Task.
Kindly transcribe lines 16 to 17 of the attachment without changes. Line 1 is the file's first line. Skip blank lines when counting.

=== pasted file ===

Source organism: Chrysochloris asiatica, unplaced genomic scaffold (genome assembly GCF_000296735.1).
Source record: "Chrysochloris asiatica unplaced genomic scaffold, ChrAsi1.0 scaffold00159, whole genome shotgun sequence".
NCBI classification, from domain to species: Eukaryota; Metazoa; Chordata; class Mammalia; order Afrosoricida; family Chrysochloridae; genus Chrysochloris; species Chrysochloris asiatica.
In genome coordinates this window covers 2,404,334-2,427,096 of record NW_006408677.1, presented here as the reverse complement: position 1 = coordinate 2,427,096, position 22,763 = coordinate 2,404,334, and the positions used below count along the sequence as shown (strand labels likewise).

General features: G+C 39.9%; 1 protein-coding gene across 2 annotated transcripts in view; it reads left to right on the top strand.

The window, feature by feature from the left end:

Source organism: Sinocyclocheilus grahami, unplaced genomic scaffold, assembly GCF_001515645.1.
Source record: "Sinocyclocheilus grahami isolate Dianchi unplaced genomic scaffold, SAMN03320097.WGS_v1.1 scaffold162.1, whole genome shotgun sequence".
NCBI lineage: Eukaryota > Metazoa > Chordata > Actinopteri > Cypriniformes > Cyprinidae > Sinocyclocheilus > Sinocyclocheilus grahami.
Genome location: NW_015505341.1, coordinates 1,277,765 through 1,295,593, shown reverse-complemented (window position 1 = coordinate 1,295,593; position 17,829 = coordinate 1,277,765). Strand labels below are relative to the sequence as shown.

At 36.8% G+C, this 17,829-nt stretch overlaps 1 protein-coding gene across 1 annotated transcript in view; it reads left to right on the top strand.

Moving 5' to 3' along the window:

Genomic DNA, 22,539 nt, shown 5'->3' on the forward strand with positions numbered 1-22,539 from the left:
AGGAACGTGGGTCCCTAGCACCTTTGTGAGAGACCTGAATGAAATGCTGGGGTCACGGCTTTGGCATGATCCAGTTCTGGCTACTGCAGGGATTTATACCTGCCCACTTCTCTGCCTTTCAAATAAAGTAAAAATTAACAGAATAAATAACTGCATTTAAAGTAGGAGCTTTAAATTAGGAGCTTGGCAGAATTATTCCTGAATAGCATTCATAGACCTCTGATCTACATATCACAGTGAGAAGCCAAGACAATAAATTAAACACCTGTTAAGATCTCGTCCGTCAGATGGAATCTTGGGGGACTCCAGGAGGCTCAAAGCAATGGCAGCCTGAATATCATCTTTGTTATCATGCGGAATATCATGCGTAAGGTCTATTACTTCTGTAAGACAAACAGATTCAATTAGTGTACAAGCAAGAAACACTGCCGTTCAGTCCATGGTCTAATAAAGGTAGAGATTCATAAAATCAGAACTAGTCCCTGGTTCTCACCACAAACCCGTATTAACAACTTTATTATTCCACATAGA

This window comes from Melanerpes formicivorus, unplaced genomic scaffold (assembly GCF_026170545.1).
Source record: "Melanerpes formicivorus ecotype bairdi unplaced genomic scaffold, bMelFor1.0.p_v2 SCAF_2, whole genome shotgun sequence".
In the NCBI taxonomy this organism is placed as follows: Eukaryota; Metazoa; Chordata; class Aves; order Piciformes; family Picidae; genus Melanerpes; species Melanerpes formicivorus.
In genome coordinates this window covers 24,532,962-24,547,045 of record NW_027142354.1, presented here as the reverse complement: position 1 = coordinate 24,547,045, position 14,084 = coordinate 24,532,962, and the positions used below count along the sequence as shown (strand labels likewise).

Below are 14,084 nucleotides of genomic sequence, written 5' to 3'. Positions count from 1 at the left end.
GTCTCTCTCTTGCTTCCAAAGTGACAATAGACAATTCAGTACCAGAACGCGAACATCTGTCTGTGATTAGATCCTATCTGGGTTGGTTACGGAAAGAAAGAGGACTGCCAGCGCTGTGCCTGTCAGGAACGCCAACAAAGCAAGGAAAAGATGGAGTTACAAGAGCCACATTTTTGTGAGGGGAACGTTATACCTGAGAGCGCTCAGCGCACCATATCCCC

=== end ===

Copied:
Source record: "Melanerpes formicivorus ecotype bairdi unplaced genomic scaffold, bMelFor1.0.p_v2 SCAF_2, whole genome shotgun sequence".
In the NCBI taxonomy this organism is placed as follows: Eukaryota; Metazoa; Chordata; class Aves; order Piciformes; family Picidae; genus Melanerpes; species Melanerpes formicivorus.